Review: PAL JOEY at Altarena Playhouse

Now through April 28th

By: Mar. 30, 2024
Review: PAL JOEY at Altarena Playhouse
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Pulled from a forgotten corner of Golden Age theater, PAL JOEY gets a new life at Altarena Playhouse. The glam and sparkle of nightclub life are on full display with daring dancers and swooning singers. With a dream ballet and dreamy costumes, the show evokes the best from the past while also exposing its shortcomings and pitfalls.

PAL JOEY revolves around the maneuvers and machinations of Joey Evans, a nightclub emcee and singer that has just arrived in town looking for work. He is able to sweet talk his way into a job and immediately begins to start schmooze with the chorus girls. He meets a young woman, Linda English, who is charmed by the puppies for sale in a shop window. Joey crafts a past and story to win her over and captures her heart. Meanwhile back at the club, one of the dance girls, Gladys Bumps, has his number and knows not to believe a word he says. Joey is delighted to see Linda at the club and begins to pour it on thick, only to be called away to give face time to a very important guest, Vera Simpson. This high class socialite, allured not by his charm but by his lack of pandering to her status, takes a vested interest in his future and sets him up by purchasing the club for him. Linda is left with whiplash from the sudden removal of his attention. Joey starts to make changes as his club and along the way makes more enemies. Soon a plot to give him his comeuppance is hatched by an unlikely group. Like a game of chess, every move is met with a check, and you’re unsure who will come out on top.

From his first note to his lip-licking crooked grin, Nico Jaochico lets you know that Joey Evans is trouble. While his position as an anti-hero is abundantly clear, I would have liked to see more genuine charm that would have made his escapades more believable. Jarusha Ariel as Gladys gives us a straightforward tough girl that is not easily fooled but lacks the power to control the situation on her own. From her interactions with the other chorus girls to her dealings with Joey, we never doubt who she is. Jetta Grace Martin as Cookie is a delight in the chorus, having not only some of the best lines but also the best delivery leaving you wishing her character had a more central part to the story. Val, played by Shelly McDowell, is another bright spot providing the big-eyed, hard-working chorus girl with a heart and more smarts than you first think. Her performance of Zip perfectly encapsulated the excitement and nerves of a chorus girl getting her first shot at a solo number. Max Thorne as the tenor Victor makes a big impact with this small part. He leans into the cheesiness of the number and lets it soar. Dan Kolodny as Ludlow Lowell gives us another complex character that attempts to use two wrongs to make a right. His power of persuasion lies in his eyes which are always full of energy and pulling you into his plot. Sarah Elizabeth William’s Linda English is genuine, earnest, and anything but the simple girl you first meet. Maria Mikheyenko as Vera Simpson gives a nuanced portrayal of a compromised character with uncompromising strength. While her philandering and use of Joey as a boy toy should make her character distasteful, you can’t help root for her success. Mikheyenko wins the audience over quickly and keeps them on her side for the duration. From her ad lib adjustment of an uncooperative photo prop to her lyrical melodies, she owns the stage every minute that she inhabits it.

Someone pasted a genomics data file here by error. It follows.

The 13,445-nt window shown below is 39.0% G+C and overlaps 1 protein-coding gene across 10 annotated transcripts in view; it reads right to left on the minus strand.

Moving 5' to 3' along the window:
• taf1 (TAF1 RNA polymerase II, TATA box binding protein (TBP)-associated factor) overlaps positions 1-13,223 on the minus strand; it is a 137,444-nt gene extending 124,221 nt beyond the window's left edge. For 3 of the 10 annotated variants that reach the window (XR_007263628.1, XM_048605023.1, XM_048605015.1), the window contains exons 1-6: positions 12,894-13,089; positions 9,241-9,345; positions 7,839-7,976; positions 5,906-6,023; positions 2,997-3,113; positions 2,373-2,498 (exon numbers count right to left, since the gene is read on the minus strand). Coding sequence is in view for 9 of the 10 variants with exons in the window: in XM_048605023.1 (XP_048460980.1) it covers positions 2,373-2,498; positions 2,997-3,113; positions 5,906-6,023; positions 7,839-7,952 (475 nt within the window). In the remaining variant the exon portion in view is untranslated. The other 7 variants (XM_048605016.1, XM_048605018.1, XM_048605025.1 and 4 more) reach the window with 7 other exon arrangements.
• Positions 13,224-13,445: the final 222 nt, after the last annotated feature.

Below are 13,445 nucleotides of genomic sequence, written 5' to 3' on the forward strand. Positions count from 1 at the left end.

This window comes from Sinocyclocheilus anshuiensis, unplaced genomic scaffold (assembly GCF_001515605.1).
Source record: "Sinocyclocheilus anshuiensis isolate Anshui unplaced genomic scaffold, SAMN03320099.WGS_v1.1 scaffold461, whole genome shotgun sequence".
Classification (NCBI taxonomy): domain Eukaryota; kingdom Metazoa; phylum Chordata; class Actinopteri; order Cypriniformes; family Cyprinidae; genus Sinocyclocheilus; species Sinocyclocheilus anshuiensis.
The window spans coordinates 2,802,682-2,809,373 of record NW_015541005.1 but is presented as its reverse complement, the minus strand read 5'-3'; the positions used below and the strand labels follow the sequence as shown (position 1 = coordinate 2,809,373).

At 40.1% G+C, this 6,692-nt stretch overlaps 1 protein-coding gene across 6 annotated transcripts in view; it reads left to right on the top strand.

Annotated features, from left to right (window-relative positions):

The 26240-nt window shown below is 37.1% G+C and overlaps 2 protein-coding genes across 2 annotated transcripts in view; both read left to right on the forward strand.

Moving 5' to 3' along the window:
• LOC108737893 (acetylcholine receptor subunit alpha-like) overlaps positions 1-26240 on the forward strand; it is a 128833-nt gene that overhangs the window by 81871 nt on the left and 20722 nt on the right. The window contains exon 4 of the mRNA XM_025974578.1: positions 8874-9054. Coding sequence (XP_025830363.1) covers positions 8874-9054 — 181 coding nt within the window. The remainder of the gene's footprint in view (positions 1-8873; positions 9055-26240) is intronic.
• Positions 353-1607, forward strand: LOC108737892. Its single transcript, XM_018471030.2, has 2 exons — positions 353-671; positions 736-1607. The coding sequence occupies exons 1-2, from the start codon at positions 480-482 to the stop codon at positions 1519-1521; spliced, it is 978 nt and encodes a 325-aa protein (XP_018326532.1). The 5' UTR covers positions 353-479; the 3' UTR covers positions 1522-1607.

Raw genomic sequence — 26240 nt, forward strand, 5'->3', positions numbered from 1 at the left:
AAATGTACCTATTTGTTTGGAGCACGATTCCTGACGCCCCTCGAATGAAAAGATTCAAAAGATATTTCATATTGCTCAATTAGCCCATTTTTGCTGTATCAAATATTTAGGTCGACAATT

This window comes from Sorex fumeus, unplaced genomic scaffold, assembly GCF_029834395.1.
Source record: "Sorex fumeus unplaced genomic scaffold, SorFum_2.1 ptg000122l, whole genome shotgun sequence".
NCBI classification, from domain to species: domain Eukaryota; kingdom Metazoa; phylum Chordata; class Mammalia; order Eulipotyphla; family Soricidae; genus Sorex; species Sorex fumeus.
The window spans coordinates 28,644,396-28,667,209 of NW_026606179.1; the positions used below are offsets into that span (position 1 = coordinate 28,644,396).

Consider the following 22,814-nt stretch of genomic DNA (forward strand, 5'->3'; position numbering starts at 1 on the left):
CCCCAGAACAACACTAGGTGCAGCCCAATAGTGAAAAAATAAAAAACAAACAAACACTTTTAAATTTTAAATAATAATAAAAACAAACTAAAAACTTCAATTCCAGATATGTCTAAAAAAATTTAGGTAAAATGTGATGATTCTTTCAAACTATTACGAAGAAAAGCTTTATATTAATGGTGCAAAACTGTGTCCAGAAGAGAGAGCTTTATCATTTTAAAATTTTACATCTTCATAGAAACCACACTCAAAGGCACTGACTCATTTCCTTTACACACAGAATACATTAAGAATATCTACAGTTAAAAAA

Altarena Playhouse pulls out all the stops in its production of Pal Joey. The women’s costumes by Ava Byrd are a visual feast, and when paired with the wig design of Jeremy Letheule, present a glorious window into the past. However some of Joey’s costumes left me wondering why they were so ill-fitting making him appear like a boy at dress-up with coats and pants that were too long. Lighting Designer Mark Decker set the mood and enhanced the dance numbers throughout the show. Choreographer Rachelle King evoked the past with the chorus girl numbers and brought a few surprises with delightful tap and fan numbers, always managing to keep it interesting and most importantly very clean allowing the dancers to perform with confidence and shine. Director Laura Morgan makes good use of the different areas and levels of the stage and makes sure all areas are included. However, as is often the struggle with small spaces, the transitions were often clunky and long. The show itself has the cadence of the older era and needs quick pacing to keep a modern audience’s attention. This is where the show struggled the most, running almost twenty minutes past the advertised time as some scenes had too much air in them and the transitions killed momentum.

The cast, the costumes, and individual performances give ample reasons to attend the show. However the pacing, run time, and a story that never feels as high stakes as it should remind us why this show is so rarely produced in modern theater. If you’re itching for a bit of nostalgia for the era of nightclub entertainment, there will be plenty to entertain you. If you are looking for something fresh or fast, this may not be the show for you. However, if you believe in local theater and want to support their efforts and their ability to take risks, your presence is vital. PAL JOEY runs now through April 28th at the Altarena Playhouse in Alameda.

Photo Credit: Grizzly De Haro




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